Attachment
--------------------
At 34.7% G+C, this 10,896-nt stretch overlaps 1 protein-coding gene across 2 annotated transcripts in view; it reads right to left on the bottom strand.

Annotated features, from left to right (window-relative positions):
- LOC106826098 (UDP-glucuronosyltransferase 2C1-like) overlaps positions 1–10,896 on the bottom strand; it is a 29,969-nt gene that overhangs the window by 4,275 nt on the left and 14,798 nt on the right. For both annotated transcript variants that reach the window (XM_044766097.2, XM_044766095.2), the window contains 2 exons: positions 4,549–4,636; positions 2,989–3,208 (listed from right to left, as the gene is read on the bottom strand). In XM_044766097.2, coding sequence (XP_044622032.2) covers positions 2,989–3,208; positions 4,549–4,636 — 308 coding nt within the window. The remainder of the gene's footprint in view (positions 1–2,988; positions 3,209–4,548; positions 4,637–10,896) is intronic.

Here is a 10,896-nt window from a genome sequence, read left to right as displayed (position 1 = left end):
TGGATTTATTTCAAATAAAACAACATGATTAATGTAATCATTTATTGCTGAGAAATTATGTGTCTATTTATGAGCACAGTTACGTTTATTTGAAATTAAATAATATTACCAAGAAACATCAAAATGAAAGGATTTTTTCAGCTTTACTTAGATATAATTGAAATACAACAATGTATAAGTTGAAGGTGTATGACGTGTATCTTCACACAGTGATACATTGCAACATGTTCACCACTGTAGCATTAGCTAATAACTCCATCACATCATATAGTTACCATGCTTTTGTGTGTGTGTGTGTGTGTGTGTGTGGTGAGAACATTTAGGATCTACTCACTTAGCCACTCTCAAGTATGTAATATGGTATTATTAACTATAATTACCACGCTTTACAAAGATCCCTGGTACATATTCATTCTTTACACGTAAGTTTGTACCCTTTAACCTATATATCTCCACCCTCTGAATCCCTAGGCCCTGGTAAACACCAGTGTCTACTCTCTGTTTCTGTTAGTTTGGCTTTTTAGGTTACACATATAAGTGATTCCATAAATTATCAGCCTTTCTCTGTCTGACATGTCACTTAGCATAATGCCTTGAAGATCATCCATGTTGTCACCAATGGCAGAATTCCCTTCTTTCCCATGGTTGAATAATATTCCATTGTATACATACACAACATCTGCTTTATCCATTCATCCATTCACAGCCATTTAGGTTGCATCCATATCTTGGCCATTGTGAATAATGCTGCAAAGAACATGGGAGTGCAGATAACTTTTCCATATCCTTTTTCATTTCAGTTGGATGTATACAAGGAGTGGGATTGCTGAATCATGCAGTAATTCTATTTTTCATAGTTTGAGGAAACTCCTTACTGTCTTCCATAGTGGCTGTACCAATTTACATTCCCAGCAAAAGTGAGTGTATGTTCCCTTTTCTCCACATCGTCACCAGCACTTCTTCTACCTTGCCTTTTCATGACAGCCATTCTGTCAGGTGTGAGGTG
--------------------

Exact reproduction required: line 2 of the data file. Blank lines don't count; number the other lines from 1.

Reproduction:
Annotated features, from left to right (window-relative positions):